Formal Complaint Against MVP Filed with FERC

Press release from Wild Virginia, June 21, 2019. Contact: David Sligh, ​david@wildvirginia.org​​ 434-964-7455

Citizens File Formal Complaint with FERC, Call on State Water Control Board to Intervene and Insist that MVP License Be Revoked or Suspended

On June 21, 2019, Wild Virginia, partner groups, and individuals filed a formal complaint against Mountain Valley Pipeline LLC with the Federal Energy Regulatory Commission. The Complaint is based on MVP’s frequent and repeated violations of state and federal requirements, throughout work on the project.

“We are asking that FERC revoke or suspend the Certificate it issued to MVP,” said David Sligh of Wild Virginia. Through this formal process, parties can also intervene and the complainants are calling on the State Water Control Board to do so and insist that FERC do what its members decided they lack the authority to do -stop the project and defend Virginians and our resources. The Board meets next week, on June 27 and the parties want them to act on this issue at that time.

The FERC approval was based on a finding that MVP was able and willing to meet all requirements, protect the environment, and the people affected. “MVP has shown, through hundreds of blatant violations that is neither able nor willing to obey the law,” Sligh said.

The complaint is joined by the Indian Creek Watershed Association, Preserve Craig, Inc., Betty Werner, and Neal Laferriere. Werner and Laferriere are landowners who have reported ongoing problems and the locally-based groups have seen all of their warnings about the damages MVP would cause come true.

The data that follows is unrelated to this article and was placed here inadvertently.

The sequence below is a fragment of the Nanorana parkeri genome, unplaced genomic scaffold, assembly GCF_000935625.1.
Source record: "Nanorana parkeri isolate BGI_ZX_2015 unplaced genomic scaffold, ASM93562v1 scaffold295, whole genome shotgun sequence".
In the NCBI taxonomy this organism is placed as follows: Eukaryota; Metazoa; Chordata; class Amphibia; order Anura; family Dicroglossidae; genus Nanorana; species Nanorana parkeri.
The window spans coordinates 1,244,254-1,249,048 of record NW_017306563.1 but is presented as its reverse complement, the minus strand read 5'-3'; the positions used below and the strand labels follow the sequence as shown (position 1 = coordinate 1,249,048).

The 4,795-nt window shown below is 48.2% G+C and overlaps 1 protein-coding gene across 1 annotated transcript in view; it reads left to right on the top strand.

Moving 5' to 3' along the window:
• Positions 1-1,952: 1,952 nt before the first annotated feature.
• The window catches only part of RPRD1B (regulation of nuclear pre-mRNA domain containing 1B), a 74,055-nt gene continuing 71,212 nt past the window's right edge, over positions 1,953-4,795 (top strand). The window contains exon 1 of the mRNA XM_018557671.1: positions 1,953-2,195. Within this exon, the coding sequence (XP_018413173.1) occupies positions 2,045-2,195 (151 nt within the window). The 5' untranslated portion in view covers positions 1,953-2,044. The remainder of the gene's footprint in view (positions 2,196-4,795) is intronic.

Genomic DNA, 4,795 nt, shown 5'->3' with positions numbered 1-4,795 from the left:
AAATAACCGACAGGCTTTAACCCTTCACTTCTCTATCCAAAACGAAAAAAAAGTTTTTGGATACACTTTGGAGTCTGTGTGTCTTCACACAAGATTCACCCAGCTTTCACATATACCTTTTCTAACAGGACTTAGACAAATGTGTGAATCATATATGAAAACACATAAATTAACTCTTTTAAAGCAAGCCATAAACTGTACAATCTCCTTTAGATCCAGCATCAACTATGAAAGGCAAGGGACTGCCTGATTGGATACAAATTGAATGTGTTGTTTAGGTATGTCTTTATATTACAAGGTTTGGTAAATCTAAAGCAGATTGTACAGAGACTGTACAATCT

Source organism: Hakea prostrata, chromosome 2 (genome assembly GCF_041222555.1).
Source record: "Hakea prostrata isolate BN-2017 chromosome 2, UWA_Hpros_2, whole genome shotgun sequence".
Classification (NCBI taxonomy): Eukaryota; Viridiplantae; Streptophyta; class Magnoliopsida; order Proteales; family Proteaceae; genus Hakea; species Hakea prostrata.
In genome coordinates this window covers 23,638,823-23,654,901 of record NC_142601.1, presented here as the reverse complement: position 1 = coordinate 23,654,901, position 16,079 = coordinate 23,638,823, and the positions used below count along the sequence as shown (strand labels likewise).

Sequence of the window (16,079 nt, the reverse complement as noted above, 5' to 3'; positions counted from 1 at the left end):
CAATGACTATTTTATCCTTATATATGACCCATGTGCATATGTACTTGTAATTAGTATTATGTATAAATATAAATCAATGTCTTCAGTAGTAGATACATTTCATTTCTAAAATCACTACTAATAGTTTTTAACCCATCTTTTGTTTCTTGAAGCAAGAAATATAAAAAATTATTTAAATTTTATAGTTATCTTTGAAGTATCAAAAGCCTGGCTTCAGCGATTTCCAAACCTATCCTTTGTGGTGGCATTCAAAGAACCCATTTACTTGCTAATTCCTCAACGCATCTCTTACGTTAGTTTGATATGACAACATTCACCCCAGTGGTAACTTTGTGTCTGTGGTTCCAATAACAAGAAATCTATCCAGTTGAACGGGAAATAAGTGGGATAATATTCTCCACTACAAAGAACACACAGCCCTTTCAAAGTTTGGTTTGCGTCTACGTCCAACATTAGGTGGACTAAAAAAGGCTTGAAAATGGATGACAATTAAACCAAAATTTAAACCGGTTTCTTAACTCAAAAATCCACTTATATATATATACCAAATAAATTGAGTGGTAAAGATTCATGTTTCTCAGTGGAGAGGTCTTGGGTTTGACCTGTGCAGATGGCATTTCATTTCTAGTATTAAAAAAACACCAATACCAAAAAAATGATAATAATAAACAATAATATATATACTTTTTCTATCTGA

When the Commission issued the Certificate allowing MVP to proceed, it said it “expected strict compliance . .. with any state and federal mandated conditions.” The citizens joining this complaint are asking the Commissioners at FERC to prove that they meant what they said.

Two categories of violations are cited in the complaint. First, is the continued construction on MVP despite the fact that federal licenses to cross waterbodies and the National Forest were rejected by a federal court. Second,MVP has violated a broad range of legal requirements meant to protect the environment, people, and property along its path.

Citizens have monitored the project from the start and shown that MVP doesn’t bother to install pollution controls until forced to do so and that those used are sometimes so poorly designed and maintained that they won’t work even when built according to plans. Findings of regulators in both West Virginia and Virginia of hundreds of violations show that MVP is not serious about protections but is focused solely on ramming this project through with little regard for anyone else’s interests. Even FERC inspectors have document many blatant violations – often with the same problems occurring time and again.

“What we have is regulators watching our waters get trashed and then trying to act. By the time that happens though it may be too late for some of our most valuable resources,” Sligh said.

Initial Roanoke Times press coverage on the filing with FERC is here.

UPDATE by the Roanoke Times on June 28, 2019Request to stop work on Mountain Valley Pipeline remains in limbo. “A complaint that seeks to stop work on the Mountain Valley Pipeline is in a state of limbo. Last week, Wild Virginia and other environmental groups filed what they called a formal complaint with the Federal Energy Regulatory Commission. They expected that the action would start an official process, and they asked the State Water Control Board to join in their request that FERC halt construction. But after the board met Thursday in a closed session with an assistant attorney general, member James Lofton said it had been advised that the complaint has yet to be docketed with FERC. The 24-page document — which cites hundreds of environmental violations and the loss of two key sets of federal permits — was filed with FERC on June 21. ‘At this time, the filing is under review by the Commission who will determine how to address the issues raised,’ spokeswoman Tamara Young-Allen said Thursday by email.”